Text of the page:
First, I choose to remember that today is not eternity. Today is a blip on the radar screen of real life. And I can choose to live for today – how I feel, what is happening to me, my pain – or I can choose to live for eternity. I can wallow in my present pain – and even take unhealthy steps to self-medicate that pain – or I can remember that heaven is waiting. I can remember that for me, as a Christ-follower, this is the only hell I will ever know. This life is the worst it will ever get. And one day, when God calls me home, this will fade. As Teresa of Avila said, “In light of heaven, the worst suffering on earth will be seen to be no more serious than one night in an inconvenient hotel.” I am not supposed to choose the day I will meet Him – that is His choice – but I can choose to remember that this life is exceedingly short in light of eternity. And I can choose to trust that if I am here today, there is still a purpose for my life, something He has left for me to do. I choose to live with my feet on earth and my mind in heavenly places.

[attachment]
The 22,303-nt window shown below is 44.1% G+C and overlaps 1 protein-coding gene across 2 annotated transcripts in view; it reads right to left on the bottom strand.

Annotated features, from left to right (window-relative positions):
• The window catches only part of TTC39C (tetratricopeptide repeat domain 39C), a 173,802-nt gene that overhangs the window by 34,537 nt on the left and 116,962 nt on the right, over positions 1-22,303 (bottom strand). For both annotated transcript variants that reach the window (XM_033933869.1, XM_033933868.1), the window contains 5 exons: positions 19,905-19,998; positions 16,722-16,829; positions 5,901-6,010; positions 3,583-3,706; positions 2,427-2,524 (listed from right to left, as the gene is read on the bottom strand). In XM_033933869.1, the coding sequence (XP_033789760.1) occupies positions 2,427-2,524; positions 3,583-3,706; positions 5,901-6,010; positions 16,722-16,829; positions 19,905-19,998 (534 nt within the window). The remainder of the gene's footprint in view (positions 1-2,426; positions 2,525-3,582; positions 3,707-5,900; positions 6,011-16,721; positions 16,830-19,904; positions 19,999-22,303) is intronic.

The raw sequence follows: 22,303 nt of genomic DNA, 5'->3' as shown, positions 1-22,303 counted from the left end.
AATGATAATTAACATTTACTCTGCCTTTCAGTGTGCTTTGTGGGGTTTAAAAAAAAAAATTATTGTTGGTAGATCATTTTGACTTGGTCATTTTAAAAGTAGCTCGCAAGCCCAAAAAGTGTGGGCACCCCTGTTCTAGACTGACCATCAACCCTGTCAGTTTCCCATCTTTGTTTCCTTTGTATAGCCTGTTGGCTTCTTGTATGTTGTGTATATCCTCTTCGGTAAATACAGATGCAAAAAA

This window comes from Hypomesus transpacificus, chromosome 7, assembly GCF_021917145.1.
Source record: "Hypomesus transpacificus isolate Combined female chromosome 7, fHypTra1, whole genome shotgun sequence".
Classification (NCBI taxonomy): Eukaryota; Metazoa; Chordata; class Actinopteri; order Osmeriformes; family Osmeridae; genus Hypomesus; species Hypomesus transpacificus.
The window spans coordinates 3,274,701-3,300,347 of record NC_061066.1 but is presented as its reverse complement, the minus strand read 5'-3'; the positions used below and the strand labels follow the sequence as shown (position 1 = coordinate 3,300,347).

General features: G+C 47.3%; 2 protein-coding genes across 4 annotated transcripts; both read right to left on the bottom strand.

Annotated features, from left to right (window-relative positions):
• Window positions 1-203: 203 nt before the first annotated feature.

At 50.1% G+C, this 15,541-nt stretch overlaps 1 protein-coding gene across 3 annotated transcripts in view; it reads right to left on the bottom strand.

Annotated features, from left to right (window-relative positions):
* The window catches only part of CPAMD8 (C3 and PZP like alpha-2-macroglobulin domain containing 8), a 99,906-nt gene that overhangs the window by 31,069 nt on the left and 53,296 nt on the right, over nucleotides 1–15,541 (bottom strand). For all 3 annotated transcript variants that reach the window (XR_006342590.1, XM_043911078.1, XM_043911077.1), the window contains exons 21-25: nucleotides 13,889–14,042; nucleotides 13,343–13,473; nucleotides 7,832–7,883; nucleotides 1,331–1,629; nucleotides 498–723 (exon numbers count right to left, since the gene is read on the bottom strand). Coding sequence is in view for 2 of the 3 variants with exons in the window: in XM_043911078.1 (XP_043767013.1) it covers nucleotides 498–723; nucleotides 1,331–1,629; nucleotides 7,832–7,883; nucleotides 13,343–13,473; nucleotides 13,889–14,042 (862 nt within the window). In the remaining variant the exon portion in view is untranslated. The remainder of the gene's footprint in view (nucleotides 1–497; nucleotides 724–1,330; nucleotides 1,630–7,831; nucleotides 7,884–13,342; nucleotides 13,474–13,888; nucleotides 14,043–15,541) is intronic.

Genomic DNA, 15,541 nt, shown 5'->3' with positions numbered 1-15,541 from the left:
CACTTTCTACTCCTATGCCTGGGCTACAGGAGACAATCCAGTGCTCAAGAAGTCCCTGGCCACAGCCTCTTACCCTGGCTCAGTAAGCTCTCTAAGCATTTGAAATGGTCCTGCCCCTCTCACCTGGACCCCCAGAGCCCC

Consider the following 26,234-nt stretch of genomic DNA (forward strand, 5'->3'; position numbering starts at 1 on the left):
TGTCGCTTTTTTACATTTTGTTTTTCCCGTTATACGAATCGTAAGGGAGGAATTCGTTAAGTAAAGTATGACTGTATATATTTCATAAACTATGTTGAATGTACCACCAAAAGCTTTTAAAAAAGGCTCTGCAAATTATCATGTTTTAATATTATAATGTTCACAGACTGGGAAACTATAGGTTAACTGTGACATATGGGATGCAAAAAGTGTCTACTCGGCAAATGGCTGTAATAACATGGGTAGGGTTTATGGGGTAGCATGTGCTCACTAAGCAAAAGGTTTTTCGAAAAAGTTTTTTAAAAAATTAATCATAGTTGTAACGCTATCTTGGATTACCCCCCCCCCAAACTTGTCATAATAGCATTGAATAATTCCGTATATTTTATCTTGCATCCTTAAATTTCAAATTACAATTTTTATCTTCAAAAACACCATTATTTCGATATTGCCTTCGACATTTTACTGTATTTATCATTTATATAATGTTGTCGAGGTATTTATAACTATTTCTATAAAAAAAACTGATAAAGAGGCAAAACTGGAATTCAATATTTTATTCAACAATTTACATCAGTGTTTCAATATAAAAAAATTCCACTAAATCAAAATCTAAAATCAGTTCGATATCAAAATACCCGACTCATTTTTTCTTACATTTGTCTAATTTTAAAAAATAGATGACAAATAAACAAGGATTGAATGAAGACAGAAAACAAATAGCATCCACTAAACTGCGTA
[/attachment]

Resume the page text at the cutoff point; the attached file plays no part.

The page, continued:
I choose to remember that God aches with me. As my friend Brent would say, “This is not how it is supposed to be.” God did not create this world with this pain in mind for me or for any of us – but He gave each us free will and with it came consequences. But even in the midst of the consequences of free will, there is hope. God is my vindicator. He is the Righteous Judge. He sees every hurt, every tear, every misunderstanding, every pain. And He is at work in them, for my good and His glory. Even when I cannot see it. Even when the emotions are overwhelming. Even when I doubt Him. He is the God who “works for those who wait for Him.” (Isaiah 64)